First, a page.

The failures of the labour market and the inability of individuals to find decent jobs is at the core of the present misdistribution of the fruits of growth, says Radwan, adding that the first Egyptian Investment Report prepared by a group of economists for the board of the General Authority for Free Zones and Investment (GAFI) has revealed the extent to which wealth in the country is not evenly distributed.
The report shows that whereas Upper Egypt receives only six per cent of total investment, Cairo and Alexandria receive 66 per cent. Similarly, agriculture, which employs 28 per cent of the working population, receives only seven per cent of investment. In addition, some 44 per cent of the work force is either illiterate or semi- illiterate, giving such people little access to decently paying jobs.
Moreover, 35 per cent of the workforce works in the informal economy, the report says, which is low on wages and productivity. To change all this, Radwan says, drastic measures will be needed to improve education, productivity and geographical distribution. "The concept of self employment needs to be promoted among young people at an early age," he says, "and the mismatch between what the labour market needs and what is being produced by the educational system must be addressed."
The 2009 Egyptian Competitiveness Report produced by the ENCC showed that Egypt's ranking on the Global Competitiveness Index has dropped from 77 out of 131 countries to 81 out of 134. This has been caused by three weaknesses, the report says, namely "macroeconomic instability, poor labour market efficiency and the weak quality of educational institutions."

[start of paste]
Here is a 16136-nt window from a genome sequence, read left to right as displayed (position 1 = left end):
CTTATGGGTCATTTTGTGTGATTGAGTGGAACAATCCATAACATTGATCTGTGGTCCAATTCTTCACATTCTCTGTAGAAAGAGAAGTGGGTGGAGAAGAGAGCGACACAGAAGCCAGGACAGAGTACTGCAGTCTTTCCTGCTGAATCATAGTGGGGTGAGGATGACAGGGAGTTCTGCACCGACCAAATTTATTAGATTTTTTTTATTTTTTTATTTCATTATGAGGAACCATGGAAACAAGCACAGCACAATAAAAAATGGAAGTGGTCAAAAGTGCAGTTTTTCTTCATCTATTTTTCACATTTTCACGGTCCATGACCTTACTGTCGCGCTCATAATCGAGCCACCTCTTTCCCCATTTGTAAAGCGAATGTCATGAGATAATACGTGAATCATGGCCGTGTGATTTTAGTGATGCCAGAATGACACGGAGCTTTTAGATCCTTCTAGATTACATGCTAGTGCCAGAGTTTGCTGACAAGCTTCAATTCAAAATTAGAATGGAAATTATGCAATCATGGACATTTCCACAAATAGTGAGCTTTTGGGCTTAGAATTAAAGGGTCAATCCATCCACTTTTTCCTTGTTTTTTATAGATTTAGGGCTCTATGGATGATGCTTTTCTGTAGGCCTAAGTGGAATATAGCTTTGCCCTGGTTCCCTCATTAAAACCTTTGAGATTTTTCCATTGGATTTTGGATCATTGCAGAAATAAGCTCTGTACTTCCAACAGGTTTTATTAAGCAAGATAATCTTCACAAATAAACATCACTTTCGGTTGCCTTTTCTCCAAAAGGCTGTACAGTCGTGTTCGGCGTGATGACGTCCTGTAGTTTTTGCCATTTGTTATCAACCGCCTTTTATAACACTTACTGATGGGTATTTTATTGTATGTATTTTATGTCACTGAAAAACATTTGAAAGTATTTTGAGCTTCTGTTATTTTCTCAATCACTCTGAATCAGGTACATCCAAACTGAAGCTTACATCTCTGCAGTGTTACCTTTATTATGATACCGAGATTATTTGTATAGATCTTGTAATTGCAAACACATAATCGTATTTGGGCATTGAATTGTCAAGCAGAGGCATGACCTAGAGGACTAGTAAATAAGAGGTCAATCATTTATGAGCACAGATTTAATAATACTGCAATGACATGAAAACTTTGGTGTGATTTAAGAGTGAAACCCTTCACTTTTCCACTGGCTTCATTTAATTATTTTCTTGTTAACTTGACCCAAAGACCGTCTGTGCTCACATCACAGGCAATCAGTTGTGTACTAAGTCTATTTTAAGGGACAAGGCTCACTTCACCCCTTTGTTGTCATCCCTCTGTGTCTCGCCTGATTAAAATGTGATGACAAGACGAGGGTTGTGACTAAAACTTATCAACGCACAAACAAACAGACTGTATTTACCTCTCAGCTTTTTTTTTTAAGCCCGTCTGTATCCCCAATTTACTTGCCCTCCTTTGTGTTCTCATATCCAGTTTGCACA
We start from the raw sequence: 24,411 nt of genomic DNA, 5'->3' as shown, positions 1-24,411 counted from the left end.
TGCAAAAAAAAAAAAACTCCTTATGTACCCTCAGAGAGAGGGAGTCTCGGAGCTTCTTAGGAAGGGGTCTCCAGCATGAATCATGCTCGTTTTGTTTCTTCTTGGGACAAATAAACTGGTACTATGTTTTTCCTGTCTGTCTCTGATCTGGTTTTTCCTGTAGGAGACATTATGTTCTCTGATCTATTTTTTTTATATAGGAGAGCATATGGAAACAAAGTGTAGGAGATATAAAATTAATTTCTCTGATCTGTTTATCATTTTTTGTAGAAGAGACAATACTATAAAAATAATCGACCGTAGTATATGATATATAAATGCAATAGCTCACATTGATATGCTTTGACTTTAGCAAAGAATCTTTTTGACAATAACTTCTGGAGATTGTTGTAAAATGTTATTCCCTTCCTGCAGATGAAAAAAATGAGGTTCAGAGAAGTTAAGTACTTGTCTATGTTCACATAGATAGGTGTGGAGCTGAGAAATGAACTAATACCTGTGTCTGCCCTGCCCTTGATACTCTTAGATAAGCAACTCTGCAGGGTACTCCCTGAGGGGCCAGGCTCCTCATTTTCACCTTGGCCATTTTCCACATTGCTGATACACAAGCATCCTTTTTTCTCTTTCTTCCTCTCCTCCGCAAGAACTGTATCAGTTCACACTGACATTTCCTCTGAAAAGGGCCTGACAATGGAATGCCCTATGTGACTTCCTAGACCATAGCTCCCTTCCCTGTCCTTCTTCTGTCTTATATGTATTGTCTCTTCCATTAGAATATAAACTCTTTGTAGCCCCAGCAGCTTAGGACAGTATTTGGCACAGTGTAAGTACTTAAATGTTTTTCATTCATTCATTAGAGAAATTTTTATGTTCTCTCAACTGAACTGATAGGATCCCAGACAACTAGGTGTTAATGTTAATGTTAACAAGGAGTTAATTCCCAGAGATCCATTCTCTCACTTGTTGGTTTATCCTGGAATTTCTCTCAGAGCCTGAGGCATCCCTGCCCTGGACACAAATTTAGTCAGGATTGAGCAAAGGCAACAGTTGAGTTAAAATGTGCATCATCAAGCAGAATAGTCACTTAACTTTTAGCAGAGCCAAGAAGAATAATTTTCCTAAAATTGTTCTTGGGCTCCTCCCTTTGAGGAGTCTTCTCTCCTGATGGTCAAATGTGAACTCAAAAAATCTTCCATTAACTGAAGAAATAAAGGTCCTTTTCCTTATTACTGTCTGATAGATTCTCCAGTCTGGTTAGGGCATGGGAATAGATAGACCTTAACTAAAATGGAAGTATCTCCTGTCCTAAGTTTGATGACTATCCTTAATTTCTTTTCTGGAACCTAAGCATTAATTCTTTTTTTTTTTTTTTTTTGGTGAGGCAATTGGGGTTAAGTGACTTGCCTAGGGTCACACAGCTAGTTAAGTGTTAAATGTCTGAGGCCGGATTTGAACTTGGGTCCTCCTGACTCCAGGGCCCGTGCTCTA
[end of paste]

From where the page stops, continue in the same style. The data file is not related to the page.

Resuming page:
"A brave political decision is needed. Efforts to reform education have so far not been enough," stresses El-Baradei of the ENCC, adding that it is estimated that parents are now paying up to LE15 billion for private lessons throughout school stages. Free education must be targeted to those who most need it, she says, the same applying to subsidies.
According to the ENCC report, spending on subsidies and public-sector wages is among the rigidities in the Egyptian budget that "constrain efforts to improve infrastructure, health and education, key sectors that lead to improved human capital."